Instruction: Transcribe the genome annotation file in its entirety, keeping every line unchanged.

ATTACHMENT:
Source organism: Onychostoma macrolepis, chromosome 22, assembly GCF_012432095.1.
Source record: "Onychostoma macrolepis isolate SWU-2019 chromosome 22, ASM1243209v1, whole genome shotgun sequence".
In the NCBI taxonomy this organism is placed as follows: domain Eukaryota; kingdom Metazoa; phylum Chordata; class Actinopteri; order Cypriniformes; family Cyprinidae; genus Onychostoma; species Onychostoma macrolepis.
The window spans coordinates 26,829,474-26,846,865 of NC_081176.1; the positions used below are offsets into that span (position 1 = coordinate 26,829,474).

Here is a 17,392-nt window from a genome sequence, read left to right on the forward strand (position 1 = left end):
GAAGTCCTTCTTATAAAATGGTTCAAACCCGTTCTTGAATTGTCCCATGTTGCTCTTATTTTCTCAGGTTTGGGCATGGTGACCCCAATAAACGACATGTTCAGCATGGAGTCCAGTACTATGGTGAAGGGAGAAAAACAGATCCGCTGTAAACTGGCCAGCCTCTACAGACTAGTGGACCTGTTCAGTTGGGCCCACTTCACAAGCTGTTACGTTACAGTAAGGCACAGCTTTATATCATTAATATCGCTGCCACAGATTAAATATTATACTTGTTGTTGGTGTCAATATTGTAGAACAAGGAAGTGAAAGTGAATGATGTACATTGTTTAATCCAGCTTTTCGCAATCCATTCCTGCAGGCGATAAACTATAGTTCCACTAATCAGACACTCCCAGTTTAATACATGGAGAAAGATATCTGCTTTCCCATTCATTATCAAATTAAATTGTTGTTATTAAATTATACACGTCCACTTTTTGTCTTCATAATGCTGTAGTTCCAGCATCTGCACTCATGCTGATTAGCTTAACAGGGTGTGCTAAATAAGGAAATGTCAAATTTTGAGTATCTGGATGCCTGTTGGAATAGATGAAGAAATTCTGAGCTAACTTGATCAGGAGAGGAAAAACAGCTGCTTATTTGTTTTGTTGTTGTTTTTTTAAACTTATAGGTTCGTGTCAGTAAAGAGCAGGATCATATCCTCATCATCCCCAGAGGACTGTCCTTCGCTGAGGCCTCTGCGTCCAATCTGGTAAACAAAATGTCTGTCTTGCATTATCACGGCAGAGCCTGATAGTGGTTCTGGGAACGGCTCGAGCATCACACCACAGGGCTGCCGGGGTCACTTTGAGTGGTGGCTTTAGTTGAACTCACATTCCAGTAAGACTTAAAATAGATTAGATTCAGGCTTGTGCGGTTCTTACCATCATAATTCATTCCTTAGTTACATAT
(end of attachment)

Source organism: Onychostoma macrolepis, chromosome 22, assembly GCF_012432095.1.
Source record: "Onychostoma macrolepis isolate SWU-2019 chromosome 22, ASM1243209v1, whole genome shotgun sequence".
In the NCBI taxonomy this organism is placed as follows: domain Eukaryota; kingdom Metazoa; phylum Chordata; class Actinopteri; order Cypriniformes; family Cyprinidae; genus Onychostoma; species Onychostoma macrolepis.
The window spans coordinates 26,829,474-26,846,865 of NC_081176.1; the positions used below are offsets into that span (position 1 = coordinate 26,829,474).

Here is a 17,392-nt window from a genome sequence, read left to right on the forward strand (position 1 = left end):
GAAGTCCTTCTTATAAAATGGTTCAAACCCGTTCTTGAATTGTCCCATGTTGCTCTTATTTTCTCAGGTTTGGGCATGGTGACCCCAATAAACGACATGTTCAGCATGGAGTCCAGTACTATGGTGAAGGGAGAAAAACAGATCCGCTGTAAACTGGCCAGCCTCTACAGACTAGTGGACCTGTTCAGTTGGGCCCACTTCACAAGCTGTTACGTTACAGTAAGGCACAGCTTTATATCATTAATATCGCTGCCACAGATTAAATATTATACTTGTTGTTGGTGTCAATATTGTAGAACAAGGAAGTGAAAGTGAATGATGTACATTGTTTAATCCAGCTTTTCGCAATCCATTCCTGCAGGCGATAAACTATAGTTCCACTAATCAGACACTCCCAGTTTAATACATGGAGAAAGATATCTGCTTTCCCATTCATTATCAAATTAAATTGTTGTTATTAAATTATACACGTCCACTTTTTGTCTTCATAATGCTGTAGTTCCAGCATCTGCACTCATGCTGATTAGCTTAACAGGGTGTGCTAAATAAGGAAATGTCAAATTTTGAGTATCTGGATGCCTGTTGGAATAGATGAAGAAATTCTGAGCTAACTTGATCAGGAGAGGAAAAACAGCTGCTTATTTGTTTTGTTGTTGTTTTTTTAAACTTATAGGTTCGTGTCAGTAAAGAGCAGGATCATATCCTCATCATCCCCAGAGGACTGTCCTTCGCTGAGGCCTCTGCGTCCAATCTGGTAAACAAAATGTCTGTCTTGCATTATCACGGCAGAGCCTGATAGTGGTTCTGGGAACGGCTCGAGCATCACACCACAGGGCTGCCGGGGTCACTTTGAGTGGTGGCTTTAGTTGAACTCACATTCCAGTAAGACTTAAAATAGATTAGATTCAGGCTTGTGCGGTTCTTACCATCATAATTCATTCCTTAGTTACATAT